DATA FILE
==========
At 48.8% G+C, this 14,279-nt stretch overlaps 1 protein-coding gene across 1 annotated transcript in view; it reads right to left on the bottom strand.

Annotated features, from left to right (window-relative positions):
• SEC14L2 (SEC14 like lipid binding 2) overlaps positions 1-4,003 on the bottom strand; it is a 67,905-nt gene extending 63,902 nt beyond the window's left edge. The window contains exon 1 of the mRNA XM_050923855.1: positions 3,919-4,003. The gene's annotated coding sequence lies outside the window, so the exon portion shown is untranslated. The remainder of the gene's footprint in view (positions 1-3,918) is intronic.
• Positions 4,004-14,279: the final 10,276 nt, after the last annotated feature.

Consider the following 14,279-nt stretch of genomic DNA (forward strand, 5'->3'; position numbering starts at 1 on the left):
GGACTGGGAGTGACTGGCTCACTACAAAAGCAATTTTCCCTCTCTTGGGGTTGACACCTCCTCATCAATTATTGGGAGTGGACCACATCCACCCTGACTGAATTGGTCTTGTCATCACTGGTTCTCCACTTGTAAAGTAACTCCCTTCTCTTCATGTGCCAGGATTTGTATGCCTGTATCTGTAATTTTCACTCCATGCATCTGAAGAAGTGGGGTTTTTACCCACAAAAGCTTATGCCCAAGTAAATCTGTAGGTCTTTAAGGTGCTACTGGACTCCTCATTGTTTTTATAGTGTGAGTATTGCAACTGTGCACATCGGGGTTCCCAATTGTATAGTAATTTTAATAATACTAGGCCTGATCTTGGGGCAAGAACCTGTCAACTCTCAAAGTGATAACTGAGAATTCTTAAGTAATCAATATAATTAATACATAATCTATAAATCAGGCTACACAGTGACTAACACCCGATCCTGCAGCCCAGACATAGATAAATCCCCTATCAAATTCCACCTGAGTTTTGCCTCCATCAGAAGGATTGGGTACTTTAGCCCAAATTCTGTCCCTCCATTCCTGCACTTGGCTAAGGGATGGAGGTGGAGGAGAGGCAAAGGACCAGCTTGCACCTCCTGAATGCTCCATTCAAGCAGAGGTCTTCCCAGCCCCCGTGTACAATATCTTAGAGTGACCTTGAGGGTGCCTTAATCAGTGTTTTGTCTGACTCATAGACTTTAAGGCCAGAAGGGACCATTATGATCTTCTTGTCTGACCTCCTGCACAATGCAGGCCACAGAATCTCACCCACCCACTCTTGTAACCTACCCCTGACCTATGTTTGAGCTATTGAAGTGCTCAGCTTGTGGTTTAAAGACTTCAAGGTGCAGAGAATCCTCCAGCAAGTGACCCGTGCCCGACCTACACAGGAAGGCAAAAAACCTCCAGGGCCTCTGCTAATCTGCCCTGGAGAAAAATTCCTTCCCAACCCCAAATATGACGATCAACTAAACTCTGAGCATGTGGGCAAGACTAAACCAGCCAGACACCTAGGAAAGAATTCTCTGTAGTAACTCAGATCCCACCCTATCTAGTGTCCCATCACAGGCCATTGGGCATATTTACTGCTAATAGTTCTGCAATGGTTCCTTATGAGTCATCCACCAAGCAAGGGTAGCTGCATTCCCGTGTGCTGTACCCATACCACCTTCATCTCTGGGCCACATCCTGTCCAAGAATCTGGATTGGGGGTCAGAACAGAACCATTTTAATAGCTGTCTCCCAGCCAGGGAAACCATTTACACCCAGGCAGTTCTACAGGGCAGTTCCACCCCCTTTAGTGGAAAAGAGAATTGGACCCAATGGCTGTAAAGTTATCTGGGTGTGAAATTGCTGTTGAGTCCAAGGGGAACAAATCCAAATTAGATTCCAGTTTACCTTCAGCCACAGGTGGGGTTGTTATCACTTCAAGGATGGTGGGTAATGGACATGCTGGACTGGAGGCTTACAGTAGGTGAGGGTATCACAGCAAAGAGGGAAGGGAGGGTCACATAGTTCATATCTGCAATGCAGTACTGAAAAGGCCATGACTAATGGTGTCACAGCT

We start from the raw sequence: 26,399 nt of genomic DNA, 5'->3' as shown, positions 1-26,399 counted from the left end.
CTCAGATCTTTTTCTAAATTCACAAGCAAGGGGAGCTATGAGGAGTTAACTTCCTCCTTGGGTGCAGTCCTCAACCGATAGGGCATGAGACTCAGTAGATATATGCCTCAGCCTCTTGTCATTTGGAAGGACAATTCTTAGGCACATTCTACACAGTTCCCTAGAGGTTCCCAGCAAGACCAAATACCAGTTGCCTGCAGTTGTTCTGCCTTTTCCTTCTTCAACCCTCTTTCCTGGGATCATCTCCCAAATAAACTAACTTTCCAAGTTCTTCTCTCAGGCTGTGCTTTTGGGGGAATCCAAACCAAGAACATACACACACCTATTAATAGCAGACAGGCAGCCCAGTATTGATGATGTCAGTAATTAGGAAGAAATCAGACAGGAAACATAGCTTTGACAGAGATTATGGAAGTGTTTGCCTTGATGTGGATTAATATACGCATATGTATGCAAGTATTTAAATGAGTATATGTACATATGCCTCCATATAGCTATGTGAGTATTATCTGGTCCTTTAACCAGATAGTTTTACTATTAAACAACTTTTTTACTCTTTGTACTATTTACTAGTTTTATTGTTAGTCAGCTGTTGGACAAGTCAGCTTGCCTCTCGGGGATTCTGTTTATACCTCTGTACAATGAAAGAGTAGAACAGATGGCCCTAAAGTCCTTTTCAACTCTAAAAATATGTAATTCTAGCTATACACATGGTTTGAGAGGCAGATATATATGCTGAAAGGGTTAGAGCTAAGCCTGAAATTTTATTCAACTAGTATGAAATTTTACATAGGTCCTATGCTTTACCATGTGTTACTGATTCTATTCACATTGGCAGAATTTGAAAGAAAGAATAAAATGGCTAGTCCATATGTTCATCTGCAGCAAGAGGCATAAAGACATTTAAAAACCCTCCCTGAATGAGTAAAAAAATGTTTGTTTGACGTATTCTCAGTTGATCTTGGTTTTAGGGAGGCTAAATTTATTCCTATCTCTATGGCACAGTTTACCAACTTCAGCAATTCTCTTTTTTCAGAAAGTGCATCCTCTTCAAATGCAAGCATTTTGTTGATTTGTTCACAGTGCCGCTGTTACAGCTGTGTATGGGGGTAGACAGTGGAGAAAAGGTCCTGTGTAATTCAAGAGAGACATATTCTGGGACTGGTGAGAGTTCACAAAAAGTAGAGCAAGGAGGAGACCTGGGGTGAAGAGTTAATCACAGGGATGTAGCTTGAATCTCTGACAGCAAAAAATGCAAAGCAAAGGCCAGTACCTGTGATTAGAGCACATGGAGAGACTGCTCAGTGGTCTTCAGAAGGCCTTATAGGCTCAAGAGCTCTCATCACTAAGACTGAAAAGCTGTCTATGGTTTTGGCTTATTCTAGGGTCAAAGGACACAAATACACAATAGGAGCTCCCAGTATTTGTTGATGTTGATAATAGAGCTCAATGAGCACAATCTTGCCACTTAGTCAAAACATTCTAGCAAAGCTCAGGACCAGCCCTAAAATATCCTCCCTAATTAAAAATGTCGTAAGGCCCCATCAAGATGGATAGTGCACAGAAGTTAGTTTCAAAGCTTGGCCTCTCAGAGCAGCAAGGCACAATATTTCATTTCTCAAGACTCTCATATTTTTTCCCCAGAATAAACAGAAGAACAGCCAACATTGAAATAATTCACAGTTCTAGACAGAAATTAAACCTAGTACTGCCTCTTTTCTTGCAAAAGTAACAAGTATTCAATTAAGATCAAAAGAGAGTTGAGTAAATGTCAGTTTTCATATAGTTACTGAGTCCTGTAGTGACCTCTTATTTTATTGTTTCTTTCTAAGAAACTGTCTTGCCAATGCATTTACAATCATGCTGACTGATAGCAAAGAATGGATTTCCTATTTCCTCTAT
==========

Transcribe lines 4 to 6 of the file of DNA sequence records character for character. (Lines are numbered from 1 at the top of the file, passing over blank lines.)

• Positions 4,004-14,279: the final 10,276 nt, after the last annotated feature.

Consider the following 14,279-nt stretch of genomic DNA (forward strand, 5'->3'; position numbering starts at 1 on the left):
GGACTGGGAGTGACTGGCTCACTACAAAAGCAATTTTCCCTCTCTTGGGGTTGACACCTCCTCATCAATTATTGGGAGTGGACCACATCCACCCTGACTGAATTGGTCTTGTCATCACTGGTTCTCCACTTGTAAAGTAACTCCCTTCTCTTCATGTGCCAGGATTTGTATGCCTGTATCTGTAATTTTCACTCCATGCATCTGAAGAAGTGGGGTTTTTACCCACAAAAGCTTATGCCCAAGTAAATCTGTAGGTCTTTAAGGTGCTACTGGACTCCTCATTGTTTTTATAGTGTGAGTATTGCAACTGTGCACATCGGGGTTCCCAATTGTATAGTAATTTTAATAATACTAGGCCTGATCTTGGGGCAAGAACCTGTCAACTCTCAAAGTGATAACTGAGAATTCTTAAGTAATCAATATAATTAATACATAATCTATAAATCAGGCTACACAGTGACTAACACCCGATCCTGCAGCCCAGACATAGATAAATCCCCTATCAAATTCCACCTGAGTTTTGCCTCCATCAGAAGGATTGGGTACTTTAGCCCAAATTCTGTCCCTCCATTCCTGCACTTGGCTAAGGGATGGAGGTGGAGGAGAGGCAAAGGACCAGCTTGCACCTCCTGAATGCTCCATTCAAGCAGAGGTCTTCCCAGCCCCCGTGTACAATATCTTAGAGTGACCTTGAGGGTGCCTTAATCAGTGTTTTGTCTGACTCATAGACTTTAAGGCCAGAAGGGACCATTATGATCTTCTTGTCTGACCTCCTGCACAATGCAGGCCACAGAATCTCACCCACCCACTCTTGTAACCTACCCCTGACCTATGTTTGAGCTATTGAAGTGCTCAGCTTGTGGTTTAAAGACTTCAAGGTGCAGAGAATCCTCCAGCAAGTGACCCGTGCCCGACCTACACAGGAAGGCAAAAAACCTCCAGGGCCTCTGCTAATCTGCCCTGGAGAAAAATTCCTTCCCAACCCCAAATATGACGATCAACTAAACTCTGAGCATGTGGGCAAGACTAAACCAGCCAGACACCTAGGAAAGAATTCTCTGTAGTAACTCAGATCCCACCCTATCTAGTGTCCCATCACAGGCCATTGGGCATATTTACTGCTAATAGTTCTGCAATGGTTCCTTATGAGTCATCCACCAAGCAAGGGTAGCTGCATTCCCGTGTGCTGTACCCATACCACCTTCATCTCTGGGCCACATCCTGTCCAAGAATCTGGATTGGGGGTCAGAACAGAACCATTTTAATAGCTGTCTCCCAGCCAGGGAAACCATTTACACCCAGGCAGTTCTACAGGGCAGTTCCACCCCCTTTAGTGGAAAAGAGAATTGGACCCAATGGCTGTAAAGTTATCTGGGTGTGAAATTGCTGTTGAGTCCAAGGGGAACAAATCCAAATTAGATTCCAGTTTACCTTCAGCCACAGGTGGGGTTGTTATCACTTCAAGGATGGTGGGTAATGGACATGCTGGACTGGAGGCTTACAGTAGGTGAGGGTATCACAGCAAAGAGGGAAGGGAGGGTCACATAGTTCATATCTGCAATGCAGTACTGAAAAGGCCATGACTAATGGTGTCACAGCT